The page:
INTRODUCTION: The aim of this study was to investigate the associations of patient characteristics, bone mineral density (BMD), bone microarchitecture and calculated bone strength with secondary displacement of a DRF based on radiographic alignment parameters.
MATERIALS AND METHODS: Dorsal angulation, radial inclination and ulnar variance were assessed on conventional radiographs of a cohort of 251 patients, 38 men and 213 women, to determine the anatomic position of the DRF at presentation (primary position) and during follow-up. Secondary fracture displacement was assessed in the non-operatively treated patients (N = 154) with an acceptable position, preceded (N = 97) or not preceded (N = 57) by primary reduction (baseline position). Additionally, bone microarchitecture and calculated bone strength at the contralateral distal radius and tibia were assessed by HR-pQCT in a subset of, respectively, 63 and 71 patients.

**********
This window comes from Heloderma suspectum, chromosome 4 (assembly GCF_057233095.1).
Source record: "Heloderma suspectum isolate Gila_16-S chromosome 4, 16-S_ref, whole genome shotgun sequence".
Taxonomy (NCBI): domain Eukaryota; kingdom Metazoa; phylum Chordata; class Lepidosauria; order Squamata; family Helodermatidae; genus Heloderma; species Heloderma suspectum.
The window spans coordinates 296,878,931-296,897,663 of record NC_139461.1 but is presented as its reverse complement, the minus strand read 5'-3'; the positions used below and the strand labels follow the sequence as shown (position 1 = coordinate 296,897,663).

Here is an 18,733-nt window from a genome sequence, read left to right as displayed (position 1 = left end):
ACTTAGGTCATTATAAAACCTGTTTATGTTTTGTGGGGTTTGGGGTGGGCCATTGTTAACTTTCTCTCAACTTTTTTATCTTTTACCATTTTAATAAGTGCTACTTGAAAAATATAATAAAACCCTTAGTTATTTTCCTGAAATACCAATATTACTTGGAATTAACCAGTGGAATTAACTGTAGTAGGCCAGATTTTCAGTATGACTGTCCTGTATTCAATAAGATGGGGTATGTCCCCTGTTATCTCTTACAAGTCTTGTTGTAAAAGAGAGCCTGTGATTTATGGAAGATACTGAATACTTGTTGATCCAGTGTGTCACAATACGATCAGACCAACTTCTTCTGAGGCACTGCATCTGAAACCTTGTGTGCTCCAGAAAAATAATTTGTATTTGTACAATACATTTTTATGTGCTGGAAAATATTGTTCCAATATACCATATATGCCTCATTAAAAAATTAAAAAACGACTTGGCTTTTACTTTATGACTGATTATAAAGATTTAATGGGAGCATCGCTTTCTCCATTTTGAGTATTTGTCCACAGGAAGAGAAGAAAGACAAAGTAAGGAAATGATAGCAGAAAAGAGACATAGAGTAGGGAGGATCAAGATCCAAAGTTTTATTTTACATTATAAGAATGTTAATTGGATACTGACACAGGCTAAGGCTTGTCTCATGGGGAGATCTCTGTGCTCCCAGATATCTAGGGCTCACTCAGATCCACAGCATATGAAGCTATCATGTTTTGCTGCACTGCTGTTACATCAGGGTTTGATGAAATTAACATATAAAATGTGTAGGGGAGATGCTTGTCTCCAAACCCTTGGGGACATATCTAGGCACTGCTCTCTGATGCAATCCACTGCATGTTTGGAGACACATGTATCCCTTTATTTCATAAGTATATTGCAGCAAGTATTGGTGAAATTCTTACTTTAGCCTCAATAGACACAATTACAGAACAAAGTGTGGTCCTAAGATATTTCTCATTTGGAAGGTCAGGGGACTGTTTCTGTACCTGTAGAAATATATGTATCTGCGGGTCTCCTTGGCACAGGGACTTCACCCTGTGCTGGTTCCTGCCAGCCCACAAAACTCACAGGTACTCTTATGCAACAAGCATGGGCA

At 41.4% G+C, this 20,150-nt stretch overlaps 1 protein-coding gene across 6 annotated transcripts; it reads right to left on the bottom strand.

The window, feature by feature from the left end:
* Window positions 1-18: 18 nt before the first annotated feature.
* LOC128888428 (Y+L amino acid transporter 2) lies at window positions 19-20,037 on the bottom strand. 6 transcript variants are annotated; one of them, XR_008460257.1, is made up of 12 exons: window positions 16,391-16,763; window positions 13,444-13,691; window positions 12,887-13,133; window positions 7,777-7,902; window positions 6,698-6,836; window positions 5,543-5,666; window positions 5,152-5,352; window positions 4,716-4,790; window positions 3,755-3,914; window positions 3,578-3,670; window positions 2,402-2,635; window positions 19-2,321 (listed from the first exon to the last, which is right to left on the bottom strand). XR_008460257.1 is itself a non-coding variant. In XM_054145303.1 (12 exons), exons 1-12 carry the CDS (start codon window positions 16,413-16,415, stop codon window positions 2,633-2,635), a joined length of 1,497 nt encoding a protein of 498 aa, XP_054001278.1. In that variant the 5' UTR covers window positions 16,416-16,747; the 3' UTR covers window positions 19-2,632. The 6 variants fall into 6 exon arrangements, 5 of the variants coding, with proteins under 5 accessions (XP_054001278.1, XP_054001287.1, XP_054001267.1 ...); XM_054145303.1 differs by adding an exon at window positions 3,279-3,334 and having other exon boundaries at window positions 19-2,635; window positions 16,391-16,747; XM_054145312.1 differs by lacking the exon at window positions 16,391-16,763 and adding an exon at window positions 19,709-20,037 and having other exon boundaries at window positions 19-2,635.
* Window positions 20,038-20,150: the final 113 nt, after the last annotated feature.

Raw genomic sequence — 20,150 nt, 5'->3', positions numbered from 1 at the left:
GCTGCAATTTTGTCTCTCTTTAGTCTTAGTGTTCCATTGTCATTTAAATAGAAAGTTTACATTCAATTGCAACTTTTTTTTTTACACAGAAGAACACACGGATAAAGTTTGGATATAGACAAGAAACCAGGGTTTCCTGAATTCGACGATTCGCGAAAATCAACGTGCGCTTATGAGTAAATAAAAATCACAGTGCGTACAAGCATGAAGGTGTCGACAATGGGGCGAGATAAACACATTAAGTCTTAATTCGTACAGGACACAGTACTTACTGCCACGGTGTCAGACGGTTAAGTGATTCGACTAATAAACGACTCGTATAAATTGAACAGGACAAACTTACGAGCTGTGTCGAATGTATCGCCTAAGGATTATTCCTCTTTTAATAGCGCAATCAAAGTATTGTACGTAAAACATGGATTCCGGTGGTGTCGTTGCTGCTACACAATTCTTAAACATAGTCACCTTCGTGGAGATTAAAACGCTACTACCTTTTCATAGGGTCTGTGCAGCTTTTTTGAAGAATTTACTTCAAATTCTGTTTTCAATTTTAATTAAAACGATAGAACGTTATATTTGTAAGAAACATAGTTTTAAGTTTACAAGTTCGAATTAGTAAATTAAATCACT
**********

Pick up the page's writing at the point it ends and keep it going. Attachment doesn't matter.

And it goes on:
OUTCOME: Characteristics of patients with and without secondary fracture displacement did not differ. In the model with adjustment for primary reduction [OR 22.00 (2.27-212.86), p = 0.008], total [OR 0.16 (95% CI 0.04-0.68), p = 0.013] and cortical [OR 0.19 (95% CI 0.05-0.80], p = 0.024] volumetric BMD (vBMD) and cortical thickness [OR 0.13 (95% CI 0.02-0.74), p = 0.021] at the distal radius were associated with secondary DRF displacement. No associations were found for other patient characteristics, such as age gender, BMD or prevalent vertebral fractures.
CONCLUSIONS: In conclusion, our study indicates that besides primary reduction, cortical bone quality may be important for the risk of secondary displacement of DRFs.